The Miami Herald

Poll: Majority want tax cuts for all, even the wealthy

A majority of Americans want the Bush tax cuts extended for everyone, despite a strong push by President Barack Obama to eliminate them on higher incomes, according to a new McClatchy-Marist poll.

The poll found 52 percent of registered voters saying they want all the tax cuts extended, including the tax cuts for incomes above $250,000, while 43 percent want the cuts extended just for incomes below that threshhold.

All of the tax cuts first enacted under President George W. Bush are scheduled to expire on Dec. 31. Republicans want to extend them all. Obama wants to continue only those on income below $250,000 annually, and he vows to veto any move by Congress that would continue the higher-end tax cuts.

“The money we’re spending on these tax cuts for the wealthy is a major driver of our deficit," he said last week as he worked to make it a major issue in his re-election campaign.

Yet some of the strongest support for extending all of the tax cuts came from some of Obama’s most reliable supporters, such as young voters, minorities and the poor and working class.

Young voters ages 18-29 favored tax cuts for everyone by a margin of 69-29, the largest margin of any age group.

Latinos favored tax cuts for all incomes by 62 percent to 36 percent. Whites supported tax cuts for every income by 50 percent to 44 percent. African-Americans split, 48 percent for limiting the tax cuts to incomes below $250,000 and 47 percent for extending them to all incomes.

And those making less than $50,000 supported tax cuts for all incomes by 53 percent to 41 percent.

“For all three groups, there’s a fairly large gap in their support for Obama and how they’re reacting to the tax proposal,” said Lee Miringoff, director of the Marist Institute for Public Opinion at Marist College, which conducted the poll. “It may call attention to how connected they are to the proposal itself.”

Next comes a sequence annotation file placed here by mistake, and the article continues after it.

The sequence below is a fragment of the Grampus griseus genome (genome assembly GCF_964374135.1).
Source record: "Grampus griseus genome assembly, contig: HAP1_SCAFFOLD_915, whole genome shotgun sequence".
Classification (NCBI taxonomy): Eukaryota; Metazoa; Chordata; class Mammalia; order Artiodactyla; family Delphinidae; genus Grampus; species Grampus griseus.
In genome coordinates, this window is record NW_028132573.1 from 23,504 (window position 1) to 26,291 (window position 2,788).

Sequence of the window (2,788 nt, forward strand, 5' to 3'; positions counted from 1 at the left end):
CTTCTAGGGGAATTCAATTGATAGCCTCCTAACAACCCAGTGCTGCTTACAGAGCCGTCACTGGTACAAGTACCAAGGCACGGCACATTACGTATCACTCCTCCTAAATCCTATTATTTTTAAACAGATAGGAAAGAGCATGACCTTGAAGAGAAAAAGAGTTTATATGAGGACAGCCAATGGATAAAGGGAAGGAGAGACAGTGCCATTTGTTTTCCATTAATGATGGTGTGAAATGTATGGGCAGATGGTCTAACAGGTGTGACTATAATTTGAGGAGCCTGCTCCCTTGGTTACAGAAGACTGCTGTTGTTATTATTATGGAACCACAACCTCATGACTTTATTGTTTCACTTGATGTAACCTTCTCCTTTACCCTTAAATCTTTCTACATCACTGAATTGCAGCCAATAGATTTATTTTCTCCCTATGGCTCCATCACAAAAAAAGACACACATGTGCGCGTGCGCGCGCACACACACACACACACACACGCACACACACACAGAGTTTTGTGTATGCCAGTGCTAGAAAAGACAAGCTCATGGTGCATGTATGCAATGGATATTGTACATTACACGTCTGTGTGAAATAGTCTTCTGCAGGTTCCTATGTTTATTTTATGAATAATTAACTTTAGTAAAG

Recent surveys show the presidential race tight, and this latest poll is no different. Obama edged presumed Republican presidential candidate Mitt Romney by 2 percentage points, 48 percent to 46 percent. He led among African Americans 78 percent to 15 percent, among young people 74 percent to 20 percent, among Latinos 67 percent to 28 percent, and among women 55 percent to 40 percent.

Romney, meanwhile, bests the president among older voters, ages 60 and older, by 57 percent to 36 percent, among whites by 55 percent to 39 percent, and among men by 52 percent to 40 percent.

But the Obama and Romney advantages among certain slices of the electorate belie the fact that on issues, like who would best handle the economy or foreign policy, the divide between them is much closer, with the president only slightly ahead, according to the poll.

They also share similar splits on likability: 49 percent of the voters have a favorable view of president, while 46 percent don’t; 46 percent like Romney, but 42 percent don’t.

Independent voters are likely to be pivotal in November, and the poll gives Romney a boost. Overall, they favor him, though not by much.

Miringoff said that most telling was that neither candidate so far draws support of 50 percent or more on any of the “fundamental” questions that determine elections.

“The race was close yesterday, it’s close today and it probably will be close tomorrow,” he said, “and it may even be close on Election Day.”

More information

METHODOLOGY This survey of 1,010 adults was conducted July 9 -11. Adults 18 years of age and older residing in the continental United States were interviewed by telephone. Telephone numbers were selected based upon a list of telephone exchanges from throughout the nation. The exchanges were selected to ensure that each region was represented in proportion to its population. To increase coverage, this landline sample was supplemented by respondents reached through random dialing of cellphone numbers. The two samples were then combined. Results are statistically significant within plus or minus 3.0 percentage points. There are 849 registered voters. The results for this subset are statistically significant within plus or minus 3.5 percentage points. The error margin increases for cross-tabulations.





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